What You Need to Know about the Rastafarian Diet

Jamaica is an increasingly popular holiday destination among tourists from all walks of like. If you have been considering it for your next vacation, then you should know from the start that sampling the food is a must. The country’s cuisine is one of the most telling elements of its culture, and the Rastafarian diet is an integral part of that.

Although it makes use of many of the land’s popular ingredients, the Rasta way to prepare and combine them is very different than tradition would dictate. You can check this source for more information on the topic. Here is what you need to know about the Rastafari Ital method, complete with advice on how to apply its principles in your own kitchen.

What You Need to Know about the Rastafarian Diet

About Rastafarianism

Nowadays, people tend to associate the Rastafari religion with Jamaica so much, you’d think it is an ancient system of belief of the land. However, the movement is a rather new one on the map of the world. It developed in the 1930s in the country, and it is an Abrahamic monotheistic faith centered around the worship of Jah, the single God.

The pivotal figure of Rastafarianism is the former Ethiopian Emperor Haile Selassie the First, whose reign started around the same the creed was born. He ruled the country from 1930 to 1974, and he is believed to be the Second Coming of Jesus of Nazareth, Son of Jah. According to BBC, Rastas don’t have churches and prefer to carry out their worship at home.

The food they eat is a big part of the culture as well. Their meals don’t consist of the typical jerk meat dishes the Caribbean island has become popular for. Instead, the Rastafari diet is characterized by the Ital way of cooking food, which is an interesting take on minimalism and vegetarianism that is in sync with their faith.

The Ital Rastafari Diet

Ital, also spelled I-tal in some cases, is a word that has been derived from the English “vital” by removing the first letter, which is “v”. There is a common saying among the Rastafari that claims, “Ital is vital”, which shows not only how the diet got its name, but also its monumental significance for the religion and culture of Jamaica.

Rastafarians are adepts of eating clean and organic food that comes directly from the Earth. This is believed to strengthen their bond with nature, which is a pillar of the religion. For this reason, dishes are heavily focused on fresh vegetables prepared in deliciously simple ways. The Rasta don’t use the word ‘cook’, as that would involve butter, refined oils, or salt.

Instead, they rely on natural coconut oil. In Jamaica, the food is as pure as they come. What is more, Ital is also seen as a way to avoid the intervention of Western medicine as much as possible, which is another strong conviction they hold. As Ital caterer Daniel “Nashamba-I” Crabble explains to National Geographic, the food should be one’s doctor.

Most Rastafarians are vegetarian, with stricter worshippers choosing to go the full mile and become vegan. This is because they believe eating dead animals turns the body into a cemetery, when it should be a vessel for a religious awakening. While many of them make an exception for fish, they steer clear of seafood due to limitations imposed by the Old Testament.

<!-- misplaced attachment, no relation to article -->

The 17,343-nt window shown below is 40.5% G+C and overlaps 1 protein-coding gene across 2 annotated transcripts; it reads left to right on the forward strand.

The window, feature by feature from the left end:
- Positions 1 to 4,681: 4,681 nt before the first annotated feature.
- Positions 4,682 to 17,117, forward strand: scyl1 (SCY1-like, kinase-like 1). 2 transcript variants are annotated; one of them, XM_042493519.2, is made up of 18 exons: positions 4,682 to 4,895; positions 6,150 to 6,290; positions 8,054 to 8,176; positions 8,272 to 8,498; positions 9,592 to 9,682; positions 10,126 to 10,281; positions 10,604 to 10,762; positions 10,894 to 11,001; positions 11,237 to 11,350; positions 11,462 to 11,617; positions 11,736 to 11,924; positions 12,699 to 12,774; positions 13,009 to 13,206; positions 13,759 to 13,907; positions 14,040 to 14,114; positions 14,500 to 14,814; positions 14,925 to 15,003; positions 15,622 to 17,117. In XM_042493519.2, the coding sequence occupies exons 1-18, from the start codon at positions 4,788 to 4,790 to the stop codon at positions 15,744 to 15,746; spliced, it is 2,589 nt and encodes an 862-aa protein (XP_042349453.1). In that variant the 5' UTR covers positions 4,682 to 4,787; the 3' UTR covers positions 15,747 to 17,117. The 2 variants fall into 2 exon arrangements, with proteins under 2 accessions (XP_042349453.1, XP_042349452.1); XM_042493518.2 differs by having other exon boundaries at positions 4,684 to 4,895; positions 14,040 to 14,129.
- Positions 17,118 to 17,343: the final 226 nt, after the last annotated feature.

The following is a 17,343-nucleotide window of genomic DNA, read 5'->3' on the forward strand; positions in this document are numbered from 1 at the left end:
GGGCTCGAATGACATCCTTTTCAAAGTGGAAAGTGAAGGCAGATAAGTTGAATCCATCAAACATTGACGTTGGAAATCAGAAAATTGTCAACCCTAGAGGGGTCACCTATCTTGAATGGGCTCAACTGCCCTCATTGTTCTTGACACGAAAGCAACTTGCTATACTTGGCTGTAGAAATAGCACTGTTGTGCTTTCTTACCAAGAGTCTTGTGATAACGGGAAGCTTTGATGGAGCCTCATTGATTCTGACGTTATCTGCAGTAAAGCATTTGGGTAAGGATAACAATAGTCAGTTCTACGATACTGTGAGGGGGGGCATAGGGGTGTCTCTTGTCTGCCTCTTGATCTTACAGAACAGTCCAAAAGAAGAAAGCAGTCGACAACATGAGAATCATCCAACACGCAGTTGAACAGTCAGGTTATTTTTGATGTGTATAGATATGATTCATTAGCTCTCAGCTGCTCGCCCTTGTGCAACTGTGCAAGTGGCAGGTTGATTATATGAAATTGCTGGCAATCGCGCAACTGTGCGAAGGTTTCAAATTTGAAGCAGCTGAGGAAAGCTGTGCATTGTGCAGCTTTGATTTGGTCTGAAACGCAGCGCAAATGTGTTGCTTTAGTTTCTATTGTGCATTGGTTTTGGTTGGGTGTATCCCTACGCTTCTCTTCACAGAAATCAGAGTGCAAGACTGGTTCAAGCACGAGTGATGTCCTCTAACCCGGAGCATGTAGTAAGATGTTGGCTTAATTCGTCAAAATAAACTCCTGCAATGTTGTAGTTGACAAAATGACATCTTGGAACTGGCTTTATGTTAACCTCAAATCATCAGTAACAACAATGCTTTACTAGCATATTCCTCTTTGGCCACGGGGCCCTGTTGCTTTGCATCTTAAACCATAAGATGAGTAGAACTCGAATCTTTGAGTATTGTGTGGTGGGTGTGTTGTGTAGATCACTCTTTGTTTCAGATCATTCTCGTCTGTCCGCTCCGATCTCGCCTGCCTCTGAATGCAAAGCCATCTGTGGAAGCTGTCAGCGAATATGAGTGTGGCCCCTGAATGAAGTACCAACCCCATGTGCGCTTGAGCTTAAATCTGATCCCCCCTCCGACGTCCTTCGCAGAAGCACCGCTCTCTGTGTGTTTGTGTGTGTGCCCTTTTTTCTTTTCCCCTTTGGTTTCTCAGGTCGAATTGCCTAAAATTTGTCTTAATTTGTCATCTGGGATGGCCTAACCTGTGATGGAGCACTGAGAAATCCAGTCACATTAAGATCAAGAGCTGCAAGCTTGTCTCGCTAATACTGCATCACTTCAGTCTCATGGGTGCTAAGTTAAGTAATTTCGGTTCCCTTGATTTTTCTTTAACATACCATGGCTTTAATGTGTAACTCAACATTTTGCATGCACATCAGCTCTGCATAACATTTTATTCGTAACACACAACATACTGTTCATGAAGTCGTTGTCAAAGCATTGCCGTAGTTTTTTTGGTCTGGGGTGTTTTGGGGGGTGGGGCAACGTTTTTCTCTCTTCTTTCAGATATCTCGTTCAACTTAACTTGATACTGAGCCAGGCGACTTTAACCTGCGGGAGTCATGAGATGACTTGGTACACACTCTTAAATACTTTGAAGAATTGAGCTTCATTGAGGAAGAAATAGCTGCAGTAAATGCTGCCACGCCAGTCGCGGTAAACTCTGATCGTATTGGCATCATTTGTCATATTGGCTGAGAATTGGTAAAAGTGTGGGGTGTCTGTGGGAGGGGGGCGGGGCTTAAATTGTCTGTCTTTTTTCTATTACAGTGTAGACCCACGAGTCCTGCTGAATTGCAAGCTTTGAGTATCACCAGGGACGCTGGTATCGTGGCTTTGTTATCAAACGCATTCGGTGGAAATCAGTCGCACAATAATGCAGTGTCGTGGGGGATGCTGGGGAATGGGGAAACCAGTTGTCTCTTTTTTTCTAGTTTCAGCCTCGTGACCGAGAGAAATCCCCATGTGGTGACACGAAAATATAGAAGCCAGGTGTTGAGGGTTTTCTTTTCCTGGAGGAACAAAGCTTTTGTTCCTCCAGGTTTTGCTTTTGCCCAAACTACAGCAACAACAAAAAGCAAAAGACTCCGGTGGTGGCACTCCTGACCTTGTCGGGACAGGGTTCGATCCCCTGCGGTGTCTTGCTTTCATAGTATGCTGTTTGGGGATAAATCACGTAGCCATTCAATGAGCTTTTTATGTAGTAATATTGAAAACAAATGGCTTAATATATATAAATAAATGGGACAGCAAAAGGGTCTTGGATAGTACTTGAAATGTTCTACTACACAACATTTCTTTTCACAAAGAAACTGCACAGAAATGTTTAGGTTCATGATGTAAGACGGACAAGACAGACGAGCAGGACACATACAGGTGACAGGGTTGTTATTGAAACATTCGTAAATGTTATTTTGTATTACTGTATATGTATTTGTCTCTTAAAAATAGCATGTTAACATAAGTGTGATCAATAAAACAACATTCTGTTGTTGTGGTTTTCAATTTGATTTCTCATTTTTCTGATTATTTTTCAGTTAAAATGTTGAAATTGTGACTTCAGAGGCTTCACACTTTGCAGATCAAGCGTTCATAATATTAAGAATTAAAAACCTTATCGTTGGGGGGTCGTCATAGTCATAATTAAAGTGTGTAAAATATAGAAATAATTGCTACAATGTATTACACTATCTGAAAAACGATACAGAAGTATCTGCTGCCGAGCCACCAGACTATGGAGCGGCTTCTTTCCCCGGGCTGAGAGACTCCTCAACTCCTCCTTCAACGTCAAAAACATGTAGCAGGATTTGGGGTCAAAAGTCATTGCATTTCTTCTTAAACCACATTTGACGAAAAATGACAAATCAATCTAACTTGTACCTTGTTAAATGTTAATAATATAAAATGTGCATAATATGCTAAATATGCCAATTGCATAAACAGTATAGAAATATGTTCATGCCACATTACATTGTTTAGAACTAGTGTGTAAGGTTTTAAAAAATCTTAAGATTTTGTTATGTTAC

Adepts of the religion avoid alcohol, milk, and coffee. Instead, they are huge fans of herbs, which they use to make tea. They also drink plenty of fruit juice, and eat the raw stuff as well, provided it hasn’t been peeled beforehand. All in all, the Rastafari diet is naturally delicious and detoxes the body from refined junk.

Eating Ital at Home

To emulate the Rastafarian diet from the comfort of your home, you first need to gather all the customary herbs and spices. The most widely used ones are paprika, cayenne, oregano, garlic, onion, scallions, black pepper, nutmeg, ginger, and allspice made from the pimento berry. Adding them in various quantities adds wonderful flavor to the plainest foods.

As for the main Ital ingredients, focus on tropical fruits and vegetables. Mangoes, pineapples, papaya, guava, avocados, and bananas all make great choices. If you want to feel like a true Jamaican, you can also try ackee, the national fruit of the country. And don’t forget about coconuts, as they are integral to the Rasta diet. Every single part of them is used in dishes.

If you’re craving something a bit more copious, you can’t go wrong with sweet potatoes, yams, and Yucca bread. And as previously mentioned, you can also cook dishes with fish. However, Ital food steers clear of anything longer than 12 inches, so you might want to consider that as well when putting the meals together.

Final Thoughts

Unlike traditional Jamaican cuisine, the Rastafarian Ital way of cooking food is focused around connecting with nature. Due to this, fresh and organic fruits and vegetables are essential, and little to no animal products are consumed. Still, with the right spices and preparation process, some of the savoriest dishes on the island emerged.

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